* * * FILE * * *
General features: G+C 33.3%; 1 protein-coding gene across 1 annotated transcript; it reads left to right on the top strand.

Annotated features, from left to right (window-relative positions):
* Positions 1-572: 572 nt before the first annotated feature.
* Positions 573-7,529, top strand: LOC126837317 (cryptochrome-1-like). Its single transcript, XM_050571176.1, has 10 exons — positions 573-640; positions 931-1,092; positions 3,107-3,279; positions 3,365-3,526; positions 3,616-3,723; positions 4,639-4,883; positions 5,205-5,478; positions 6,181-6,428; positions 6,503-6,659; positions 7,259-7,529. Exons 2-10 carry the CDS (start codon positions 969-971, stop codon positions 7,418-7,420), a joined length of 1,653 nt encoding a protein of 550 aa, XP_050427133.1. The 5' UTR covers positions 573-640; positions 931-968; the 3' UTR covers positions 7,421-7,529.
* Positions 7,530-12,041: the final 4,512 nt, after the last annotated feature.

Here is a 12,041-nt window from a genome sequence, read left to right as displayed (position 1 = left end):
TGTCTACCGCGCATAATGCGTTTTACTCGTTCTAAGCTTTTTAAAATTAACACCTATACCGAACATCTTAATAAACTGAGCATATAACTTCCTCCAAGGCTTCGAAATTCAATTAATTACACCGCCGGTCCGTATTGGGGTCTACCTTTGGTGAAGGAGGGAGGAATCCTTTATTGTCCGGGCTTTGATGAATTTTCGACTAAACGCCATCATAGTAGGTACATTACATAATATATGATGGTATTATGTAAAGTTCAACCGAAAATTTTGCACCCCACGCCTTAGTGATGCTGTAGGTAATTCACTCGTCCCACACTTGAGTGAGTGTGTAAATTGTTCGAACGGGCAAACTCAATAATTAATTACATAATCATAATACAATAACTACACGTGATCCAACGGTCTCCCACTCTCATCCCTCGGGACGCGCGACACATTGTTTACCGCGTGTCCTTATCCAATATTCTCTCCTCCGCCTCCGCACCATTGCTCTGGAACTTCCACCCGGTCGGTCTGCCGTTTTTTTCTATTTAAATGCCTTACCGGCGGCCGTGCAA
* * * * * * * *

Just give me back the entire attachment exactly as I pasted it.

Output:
General features: G+C 33.3%; 1 protein-coding gene across 1 annotated transcript; it reads left to right on the top strand.

Annotated features, from left to right (window-relative positions):
* Positions 1-572: 572 nt before the first annotated feature.
* Positions 573-7,529, top strand: LOC126837317 (cryptochrome-1-like). Its single transcript, XM_050571176.1, has 10 exons — positions 573-640; positions 931-1,092; positions 3,107-3,279; positions 3,365-3,526; positions 3,616-3,723; positions 4,639-4,883; positions 5,205-5,478; positions 6,181-6,428; positions 6,503-6,659; positions 7,259-7,529. Exons 2-10 carry the CDS (start codon positions 969-971, stop codon positions 7,418-7,420), a joined length of 1,653 nt encoding a protein of 550 aa, XP_050427133.1. The 5' UTR covers positions 573-640; positions 931-968; the 3' UTR covers positions 7,421-7,529.
* Positions 7,530-12,041: the final 4,512 nt, after the last annotated feature.

Here is a 12,041-nt window from a genome sequence, read left to right as displayed (position 1 = left end):
TGTCTACCGCGCATAATGCGTTTTACTCGTTCTAAGCTTTTTAAAATTAACACCTATACCGAACATCTTAATAAACTGAGCATATAACTTCCTCCAAGGCTTCGAAATTCAATTAATTACACCGCCGGTCCGTATTGGGGTCTACCTTTGGTGAAGGAGGGAGGAATCCTTTATTGTCCGGGCTTTGATGAATTTTCGACTAAACGCCATCATAGTAGGTACATTACATAATATATGATGGTATTATGTAAAGTTCAACCGAAAATTTTGCACCCCACGCCTTAGTGATGCTGTAGGTAATTCACTCGTCCCACACTTGAGTGAGTGTGTAAATTGTTCGAACGGGCAAACTCAATAATTAATTACATAATCATAATACAATAACTACACGTGATCCAACGGTCTCCCACTCTCATCCCTCGGGACGCGCGACACATTGTTTACCGCGTGTCCTTATCCAATATTCTCTCCTCCGCCTCCGCACCATTGCTCTGGAACTTCCACCCGGTCGGTCTGCCGTTTTTTTCTATTTAAATGCCTTACCGGCGGCCGTGCAA